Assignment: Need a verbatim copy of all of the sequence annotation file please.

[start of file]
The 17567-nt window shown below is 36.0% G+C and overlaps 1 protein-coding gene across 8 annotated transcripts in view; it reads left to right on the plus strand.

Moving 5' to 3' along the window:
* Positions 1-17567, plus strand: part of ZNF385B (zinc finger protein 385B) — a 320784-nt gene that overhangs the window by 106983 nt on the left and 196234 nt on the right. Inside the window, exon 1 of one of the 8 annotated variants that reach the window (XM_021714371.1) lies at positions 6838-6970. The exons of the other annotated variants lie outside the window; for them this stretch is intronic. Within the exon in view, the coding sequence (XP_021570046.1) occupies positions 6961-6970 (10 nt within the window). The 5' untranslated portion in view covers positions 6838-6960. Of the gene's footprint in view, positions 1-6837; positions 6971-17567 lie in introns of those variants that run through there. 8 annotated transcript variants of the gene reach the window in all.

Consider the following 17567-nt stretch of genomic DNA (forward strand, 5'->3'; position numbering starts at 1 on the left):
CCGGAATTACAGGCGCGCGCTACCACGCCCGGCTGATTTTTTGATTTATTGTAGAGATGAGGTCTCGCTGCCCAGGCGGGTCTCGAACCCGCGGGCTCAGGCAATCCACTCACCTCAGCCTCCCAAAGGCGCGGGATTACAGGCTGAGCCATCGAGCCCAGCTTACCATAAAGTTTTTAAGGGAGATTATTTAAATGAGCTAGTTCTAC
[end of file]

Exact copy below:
The 17567-nt window shown below is 36.0% G+C and overlaps 1 protein-coding gene across 8 annotated transcripts in view; it reads left to right on the plus strand.

Moving 5' to 3' along the window:
* Positions 1-17567, plus strand: part of ZNF385B (zinc finger protein 385B) — a 320784-nt gene that overhangs the window by 106983 nt on the left and 196234 nt on the right. Inside the window, exon 1 of one of the 8 annotated variants that reach the window (XM_021714371.1) lies at positions 6838-6970. The exons of the other annotated variants lie outside the window; for them this stretch is intronic. Within the exon in view, the coding sequence (XP_021570046.1) occupies positions 6961-6970 (10 nt within the window). The 5' untranslated portion in view covers positions 6838-6960. Of the gene's footprint in view, positions 1-6837; positions 6971-17567 lie in introns of those variants that run through there. 8 annotated transcript variants of the gene reach the window in all.

Consider the following 17567-nt stretch of genomic DNA (forward strand, 5'->3'; position numbering starts at 1 on the left):
CCGGAATTACAGGCGCGCGCTACCACGCCCGGCTGATTTTTTGATTTATTGTAGAGATGAGGTCTCGCTGCCCAGGCGGGTCTCGAACCCGCGGGCTCAGGCAATCCACTCACCTCAGCCTCCCAAAGGCGCGGGATTACAGGCTGAGCCATCGAGCCCAGCTTACCATAAAGTTTTTAAGGGAGATTATTTAAATGAGCTAGTTCTAC